Clinic Information for Students

Second- and third-year students obtain practical training through the Law School’s clinical and experiential programs, in which students represent clients and engage in other lawyering roles under the supervision of full time clinical teachers, faculty, and practicing attorneys. The Law School’s clinical and experiential programs give students an opportunity to learn litigation, legislative advocacy, and transactional skills. Students learn through classroom instruction, simulation, and representation of clients under the close supervision of the clinical teachers and attorneys. The program is intended to join the academic study of law with experience in interviewing clients, investigating facts, developing strategies, conducting negotiations, dealing with adverse parties, drafting legislation and lobbying legislators, drafting contracts, and participating in court proceedings.

Participation Rules

View participation rules in the Clinical & Experiential Programs portion of the Student Handbook.

Information for 1Ls

The Law School's clinical programs are available to second and third year students. During the Spring Quarter all 1L's will be invited to attend informational meetings at which the details of the clinical courses are discussed and current clinic students and faculty are available to answer questions. Notice of those meetings will be posted on this website and throughout the Law School. Detailed information about each of the clinical courses is also available on this website. Please read this information carefully since many of the clinical courses have pre- and co-requisites. First year students are also welcome to stop by the Arthur O. Kane Center for Clinical Legal Education to talk with clinic students and faculty about the clinical programs.

Students may enroll in the clinical programs in the same manner as they enroll in other classes and seminars. While the Law School is not able to guarantee that every student will be able to enroll in a clinical course, past experience suggests that most, if not all students will be able to participate in one of the clinical courses at some point in their Law School careers.

Clinic Summary

Below is a chart summarizing helpful information about the Law School’s various clinics. This is a summary only, and students must refer to the course description for each clinic for complete information. In the event of any conflict or inconsistency between this summary chart and the course description, the course description will control. Students are also encouraged to contact the clinical faculty with questions about the clinics or recommended courses.

Edwin F. Mandel Legal Aid Clinic
Clinic Standard # of Credits/Quarter # of Quarters Prerequisite Corequisite Recommended not Required Courses Year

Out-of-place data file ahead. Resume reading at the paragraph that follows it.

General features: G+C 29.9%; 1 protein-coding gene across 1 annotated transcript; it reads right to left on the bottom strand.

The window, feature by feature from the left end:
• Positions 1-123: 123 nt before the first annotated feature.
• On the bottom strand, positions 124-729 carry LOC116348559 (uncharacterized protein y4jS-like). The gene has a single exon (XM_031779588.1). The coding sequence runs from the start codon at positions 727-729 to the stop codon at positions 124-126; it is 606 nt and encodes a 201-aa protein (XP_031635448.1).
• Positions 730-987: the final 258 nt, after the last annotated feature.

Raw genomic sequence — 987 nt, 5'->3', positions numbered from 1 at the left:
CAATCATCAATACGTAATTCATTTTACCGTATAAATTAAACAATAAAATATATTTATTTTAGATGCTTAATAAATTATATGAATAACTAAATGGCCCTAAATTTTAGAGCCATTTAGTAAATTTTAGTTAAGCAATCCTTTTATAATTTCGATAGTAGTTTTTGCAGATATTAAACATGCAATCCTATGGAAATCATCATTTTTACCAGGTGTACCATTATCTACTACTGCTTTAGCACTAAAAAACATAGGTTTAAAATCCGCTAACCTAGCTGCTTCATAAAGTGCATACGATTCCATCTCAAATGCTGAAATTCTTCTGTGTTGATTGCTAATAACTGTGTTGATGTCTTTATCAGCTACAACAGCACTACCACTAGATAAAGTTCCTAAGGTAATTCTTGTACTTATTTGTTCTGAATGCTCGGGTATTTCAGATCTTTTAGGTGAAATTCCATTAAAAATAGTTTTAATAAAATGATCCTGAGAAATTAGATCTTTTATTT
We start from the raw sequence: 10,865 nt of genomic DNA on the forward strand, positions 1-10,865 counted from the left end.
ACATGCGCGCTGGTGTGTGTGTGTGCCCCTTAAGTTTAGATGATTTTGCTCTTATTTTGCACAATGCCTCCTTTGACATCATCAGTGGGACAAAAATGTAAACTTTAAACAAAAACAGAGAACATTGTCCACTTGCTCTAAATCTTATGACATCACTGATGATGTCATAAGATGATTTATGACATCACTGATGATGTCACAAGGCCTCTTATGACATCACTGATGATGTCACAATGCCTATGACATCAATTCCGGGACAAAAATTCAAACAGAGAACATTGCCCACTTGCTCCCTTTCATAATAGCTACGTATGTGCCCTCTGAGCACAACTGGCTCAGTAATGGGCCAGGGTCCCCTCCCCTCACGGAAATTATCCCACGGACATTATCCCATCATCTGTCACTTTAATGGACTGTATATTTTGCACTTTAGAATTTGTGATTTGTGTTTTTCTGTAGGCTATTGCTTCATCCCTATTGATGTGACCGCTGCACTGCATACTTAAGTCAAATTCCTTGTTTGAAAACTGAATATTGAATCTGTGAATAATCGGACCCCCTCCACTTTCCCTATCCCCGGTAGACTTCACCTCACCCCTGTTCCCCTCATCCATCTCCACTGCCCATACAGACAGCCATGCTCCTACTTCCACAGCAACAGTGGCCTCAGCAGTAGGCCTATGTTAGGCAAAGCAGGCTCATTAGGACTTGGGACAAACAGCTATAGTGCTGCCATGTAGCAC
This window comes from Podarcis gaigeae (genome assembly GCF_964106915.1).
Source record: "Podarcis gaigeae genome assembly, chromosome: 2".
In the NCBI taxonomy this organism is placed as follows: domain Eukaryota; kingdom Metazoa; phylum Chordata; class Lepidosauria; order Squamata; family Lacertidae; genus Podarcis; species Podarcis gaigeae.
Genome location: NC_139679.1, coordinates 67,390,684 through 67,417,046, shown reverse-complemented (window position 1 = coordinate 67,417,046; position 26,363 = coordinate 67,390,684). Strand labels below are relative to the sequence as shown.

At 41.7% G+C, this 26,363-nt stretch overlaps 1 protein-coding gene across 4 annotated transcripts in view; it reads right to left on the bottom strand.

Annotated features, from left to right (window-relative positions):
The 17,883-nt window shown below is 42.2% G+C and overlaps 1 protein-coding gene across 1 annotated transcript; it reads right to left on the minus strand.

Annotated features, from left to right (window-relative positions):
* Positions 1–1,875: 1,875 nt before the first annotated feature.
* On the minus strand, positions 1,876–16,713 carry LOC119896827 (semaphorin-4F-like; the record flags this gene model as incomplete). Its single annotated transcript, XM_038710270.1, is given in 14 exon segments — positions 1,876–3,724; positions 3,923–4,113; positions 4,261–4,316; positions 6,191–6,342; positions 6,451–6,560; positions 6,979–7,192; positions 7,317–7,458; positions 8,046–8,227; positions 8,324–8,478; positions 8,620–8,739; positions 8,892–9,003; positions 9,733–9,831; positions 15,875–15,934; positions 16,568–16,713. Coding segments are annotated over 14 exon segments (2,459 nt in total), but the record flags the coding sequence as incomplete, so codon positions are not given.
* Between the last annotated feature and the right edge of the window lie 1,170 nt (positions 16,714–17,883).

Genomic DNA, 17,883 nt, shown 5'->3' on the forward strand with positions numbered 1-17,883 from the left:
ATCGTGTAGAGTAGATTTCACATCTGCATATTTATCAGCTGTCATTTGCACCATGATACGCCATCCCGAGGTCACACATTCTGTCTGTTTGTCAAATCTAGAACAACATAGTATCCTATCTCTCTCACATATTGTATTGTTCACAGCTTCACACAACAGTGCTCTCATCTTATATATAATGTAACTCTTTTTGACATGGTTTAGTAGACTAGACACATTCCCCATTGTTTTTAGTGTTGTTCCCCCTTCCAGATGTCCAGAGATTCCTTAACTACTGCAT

Abrams Environmental Law 1 or 2 varies     Environmental Law, Energy Law, Administrative Law 2,3
Civil Rights Clinic: Police Accountability 1 or 2 varies   Must complete prior to 3L year: Evidence, Criminal Procedure I, Intensive Trial Practice Workshop Constitutional Law III 2,3
Criminal & Juvenile Justice Project 1 varies     Evidence, Criminal Procedure I, Juvenile Justice and Intensive Trial Practice Workshop 2,3
Employment Law 1 varies Evidence (for 3Ls)   Employment Discrimination, Intensive Trial Practice Workshop or Trial Advocacy 2,3
Federal Criminal Justice 2 or 3, with preference for 3 3   Evidence, Criminal Procedure I Federal Criminal Procedure, Federal Sentencing, Intensive Trial Practice Workshop 2, 3 with priority for 3Ls
Housing Initiative 1 varies       2,3
Immigrants' Rights Clinic 2 (3 with permission) 3     Immigration Law, Intensive Trial Practice Workshop 2,3
Global Human Rights see course description for requirements          
Additional Clinics
Clinic Standard # of Credits/Quarter # of Quarters Prerequisite Corequisite Recommended not Required Courses Year
Exoneration Project 1-3 varies   Evidence, Intensive Trial Practice Workshop Criminal Procedure I, Criminal Procedure II 2,3
Innovation 1 or 3 minimum of 2       2,3
Institute for Justice on Entrepreneurship 1-3 minimum of 2       2,3
Jenner & Block Supreme Court and Appellate 1-3 varies   U.S. Supreme Court: Theory and Practice Constitutional Law I and Constitutional Law III 2,3
Kirkland & Ellis Corporate Lab Transactional 3 2 or 3       2,3, LLM
Poverty & Housing Law 3 or 4 2 (Win/Spr)       2,3
Prosecution & Defense (offered in alternating years) 3 or 4 2 (Win/Spr)   Student is responsible for arranging an externship in an approved prosecution or public defender office Evidence 2,3